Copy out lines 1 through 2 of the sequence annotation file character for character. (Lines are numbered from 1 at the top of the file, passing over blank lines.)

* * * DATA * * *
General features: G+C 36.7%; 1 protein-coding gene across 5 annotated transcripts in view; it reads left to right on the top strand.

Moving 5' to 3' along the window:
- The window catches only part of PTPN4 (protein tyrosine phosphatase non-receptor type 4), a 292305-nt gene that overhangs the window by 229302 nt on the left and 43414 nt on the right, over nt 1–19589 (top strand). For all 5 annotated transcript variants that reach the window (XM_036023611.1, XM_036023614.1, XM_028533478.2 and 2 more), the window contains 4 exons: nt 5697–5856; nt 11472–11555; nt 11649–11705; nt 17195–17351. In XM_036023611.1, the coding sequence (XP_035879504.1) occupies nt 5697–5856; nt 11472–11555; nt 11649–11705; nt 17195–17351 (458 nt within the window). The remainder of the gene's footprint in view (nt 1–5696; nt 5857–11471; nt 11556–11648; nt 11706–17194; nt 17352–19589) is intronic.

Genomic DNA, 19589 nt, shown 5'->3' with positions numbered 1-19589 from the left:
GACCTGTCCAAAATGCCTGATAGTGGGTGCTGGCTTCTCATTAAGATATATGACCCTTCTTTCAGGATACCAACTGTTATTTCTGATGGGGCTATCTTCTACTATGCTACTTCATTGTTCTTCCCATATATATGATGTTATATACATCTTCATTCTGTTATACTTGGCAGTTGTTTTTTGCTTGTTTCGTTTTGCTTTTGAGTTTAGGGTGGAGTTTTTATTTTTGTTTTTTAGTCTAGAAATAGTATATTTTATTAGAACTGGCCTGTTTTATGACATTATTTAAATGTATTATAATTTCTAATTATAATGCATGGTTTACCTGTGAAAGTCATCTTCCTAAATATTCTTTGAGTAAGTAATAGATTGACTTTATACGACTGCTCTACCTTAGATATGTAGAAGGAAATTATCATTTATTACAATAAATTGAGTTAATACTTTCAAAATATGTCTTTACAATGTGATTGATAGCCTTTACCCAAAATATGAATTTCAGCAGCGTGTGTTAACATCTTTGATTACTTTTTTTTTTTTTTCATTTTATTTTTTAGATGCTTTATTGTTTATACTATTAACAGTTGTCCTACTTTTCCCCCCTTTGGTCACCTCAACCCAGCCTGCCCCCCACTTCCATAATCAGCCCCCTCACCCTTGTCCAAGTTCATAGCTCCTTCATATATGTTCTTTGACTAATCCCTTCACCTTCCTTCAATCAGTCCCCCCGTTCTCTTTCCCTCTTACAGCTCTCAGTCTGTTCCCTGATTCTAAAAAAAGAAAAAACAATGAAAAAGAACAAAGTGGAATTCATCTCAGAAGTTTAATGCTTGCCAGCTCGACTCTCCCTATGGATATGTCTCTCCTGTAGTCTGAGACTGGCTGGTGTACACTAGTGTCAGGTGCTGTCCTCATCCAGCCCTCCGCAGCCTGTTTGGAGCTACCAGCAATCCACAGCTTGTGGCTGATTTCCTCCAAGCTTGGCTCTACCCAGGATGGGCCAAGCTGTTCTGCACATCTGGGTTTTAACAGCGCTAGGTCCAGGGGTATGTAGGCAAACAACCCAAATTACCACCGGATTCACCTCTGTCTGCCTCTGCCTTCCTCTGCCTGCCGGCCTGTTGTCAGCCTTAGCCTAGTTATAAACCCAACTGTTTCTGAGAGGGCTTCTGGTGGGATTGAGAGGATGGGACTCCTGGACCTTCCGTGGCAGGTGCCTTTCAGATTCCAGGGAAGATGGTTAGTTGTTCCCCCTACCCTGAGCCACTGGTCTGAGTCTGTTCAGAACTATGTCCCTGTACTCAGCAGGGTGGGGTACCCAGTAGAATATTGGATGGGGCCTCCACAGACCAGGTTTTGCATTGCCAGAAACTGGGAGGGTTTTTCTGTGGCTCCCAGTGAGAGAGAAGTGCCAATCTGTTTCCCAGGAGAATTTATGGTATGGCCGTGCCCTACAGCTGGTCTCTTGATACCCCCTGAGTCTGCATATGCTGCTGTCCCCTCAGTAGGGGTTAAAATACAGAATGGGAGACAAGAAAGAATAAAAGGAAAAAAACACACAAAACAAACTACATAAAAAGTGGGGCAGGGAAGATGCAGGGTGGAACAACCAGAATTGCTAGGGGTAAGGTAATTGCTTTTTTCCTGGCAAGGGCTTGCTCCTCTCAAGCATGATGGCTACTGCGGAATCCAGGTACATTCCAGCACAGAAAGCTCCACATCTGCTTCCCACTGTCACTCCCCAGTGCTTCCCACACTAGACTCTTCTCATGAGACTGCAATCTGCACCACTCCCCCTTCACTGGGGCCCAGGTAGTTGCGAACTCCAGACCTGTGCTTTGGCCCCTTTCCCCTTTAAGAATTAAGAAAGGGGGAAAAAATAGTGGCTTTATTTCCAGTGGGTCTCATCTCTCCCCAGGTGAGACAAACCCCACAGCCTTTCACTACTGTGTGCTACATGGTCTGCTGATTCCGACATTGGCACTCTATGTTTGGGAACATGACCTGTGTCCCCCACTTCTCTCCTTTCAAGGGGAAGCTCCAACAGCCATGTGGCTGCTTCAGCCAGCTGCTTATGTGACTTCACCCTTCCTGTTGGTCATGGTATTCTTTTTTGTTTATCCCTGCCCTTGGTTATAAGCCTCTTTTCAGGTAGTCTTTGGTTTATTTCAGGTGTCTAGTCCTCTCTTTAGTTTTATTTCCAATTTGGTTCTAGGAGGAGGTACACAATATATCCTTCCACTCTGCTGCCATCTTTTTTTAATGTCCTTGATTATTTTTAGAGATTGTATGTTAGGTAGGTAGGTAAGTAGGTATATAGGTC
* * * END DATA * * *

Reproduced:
General features: G+C 36.7%; 1 protein-coding gene across 5 annotated transcripts in view; it reads left to right on the top strand.

Moving 5' to 3' along the window: